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We have come a long way from the heady days of the Great Society, when most people seemed to believe that education would solve all of our problems, both intellectual and social. The Coleman Report in 1966 cast the first doubts, and Jencks (Inequality) and Averch (How Effective is Schooling?) in 1972 seemed to make it official: nothing that schools do really makes any difference. Considering that we spend more on schools than most other state and local governmental functions combined, this is indeed a dreary state of affairs.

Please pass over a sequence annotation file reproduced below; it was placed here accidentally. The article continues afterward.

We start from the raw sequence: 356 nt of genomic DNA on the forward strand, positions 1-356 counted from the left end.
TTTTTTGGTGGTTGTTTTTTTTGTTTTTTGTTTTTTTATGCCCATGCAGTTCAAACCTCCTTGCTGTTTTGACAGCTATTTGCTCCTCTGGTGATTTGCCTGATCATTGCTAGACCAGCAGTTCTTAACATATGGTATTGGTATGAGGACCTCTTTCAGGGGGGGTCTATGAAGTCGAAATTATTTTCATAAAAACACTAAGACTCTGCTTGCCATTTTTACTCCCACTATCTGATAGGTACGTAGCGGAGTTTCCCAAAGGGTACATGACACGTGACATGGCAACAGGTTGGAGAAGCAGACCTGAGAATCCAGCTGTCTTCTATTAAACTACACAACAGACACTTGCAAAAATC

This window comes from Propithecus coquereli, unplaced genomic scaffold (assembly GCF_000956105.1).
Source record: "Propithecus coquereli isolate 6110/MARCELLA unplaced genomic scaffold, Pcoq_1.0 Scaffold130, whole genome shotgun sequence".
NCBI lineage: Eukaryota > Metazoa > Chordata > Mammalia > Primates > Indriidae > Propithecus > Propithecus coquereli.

Fifteen Thousand Hours has the temerity to question our present conventional wisdom. It is a study of what things do make a difference in pupil outputs in 12 London inner-city secondary schools. In many ways, it is a substantial improvement, methodologically, over previous studies. First, it studies not just one output (which has usually been the score on some standardized test),
WALTER I. GARMS. Fifteen Thousand Hours: Secondary Schools and Their Effects on Children. Am J Dis Child. 1980;134(7):713. doi:10.1001/archpedi.1980.02130190079027